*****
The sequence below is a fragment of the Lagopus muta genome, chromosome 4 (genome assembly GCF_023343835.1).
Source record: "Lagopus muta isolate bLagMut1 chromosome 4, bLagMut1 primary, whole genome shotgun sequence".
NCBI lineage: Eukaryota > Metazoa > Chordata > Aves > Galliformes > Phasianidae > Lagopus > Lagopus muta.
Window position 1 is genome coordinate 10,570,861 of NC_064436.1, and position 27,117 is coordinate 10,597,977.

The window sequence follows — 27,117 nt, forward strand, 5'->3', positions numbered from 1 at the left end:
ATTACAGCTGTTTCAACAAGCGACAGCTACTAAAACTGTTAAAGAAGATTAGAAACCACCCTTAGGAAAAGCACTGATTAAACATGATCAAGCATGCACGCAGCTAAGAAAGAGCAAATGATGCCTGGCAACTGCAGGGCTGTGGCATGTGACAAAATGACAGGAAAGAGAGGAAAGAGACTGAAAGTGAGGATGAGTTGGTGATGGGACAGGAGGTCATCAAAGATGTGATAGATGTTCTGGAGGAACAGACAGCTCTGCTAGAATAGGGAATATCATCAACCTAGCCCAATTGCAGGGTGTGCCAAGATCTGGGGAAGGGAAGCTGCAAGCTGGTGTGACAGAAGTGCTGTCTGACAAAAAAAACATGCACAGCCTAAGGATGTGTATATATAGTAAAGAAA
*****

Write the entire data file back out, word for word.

The sequence below is a fragment of the Lagopus muta genome, chromosome 4 (genome assembly GCF_023343835.1).
Source record: "Lagopus muta isolate bLagMut1 chromosome 4, bLagMut1 primary, whole genome shotgun sequence".
NCBI lineage: Eukaryota > Metazoa > Chordata > Aves > Galliformes > Phasianidae > Lagopus > Lagopus muta.
Window position 1 is genome coordinate 10,570,861 of NC_064436.1, and position 27,117 is coordinate 10,597,977.

The window sequence follows — 27,117 nt, forward strand, 5'->3', positions numbered from 1 at the left end:
ATTACAGCTGTTTCAACAAGCGACAGCTACTAAAACTGTTAAAGAAGATTAGAAACCACCCTTAGGAAAAGCACTGATTAAACATGATCAAGCATGCACGCAGCTAAGAAAGAGCAAATGATGCCTGGCAACTGCAGGGCTGTGGCATGTGACAAAATGACAGGAAAGAGAGGAAAGAGACTGAAAGTGAGGATGAGTTGGTGATGGGACAGGAGGTCATCAAAGATGTGATAGATGTTCTGGAGGAACAGACAGCTCTGCTAGAATAGGGAATATCATCAACCTAGCCCAATTGCAGGGTGTGCCAAGATCTGGGGAAGGGAAGCTGCAAGCTGGTGTGACAGAAGTGCTGTCTGACAAAAAAAACATGCACAGCCTAAGGATGTGTATATATAGTAAAGAAA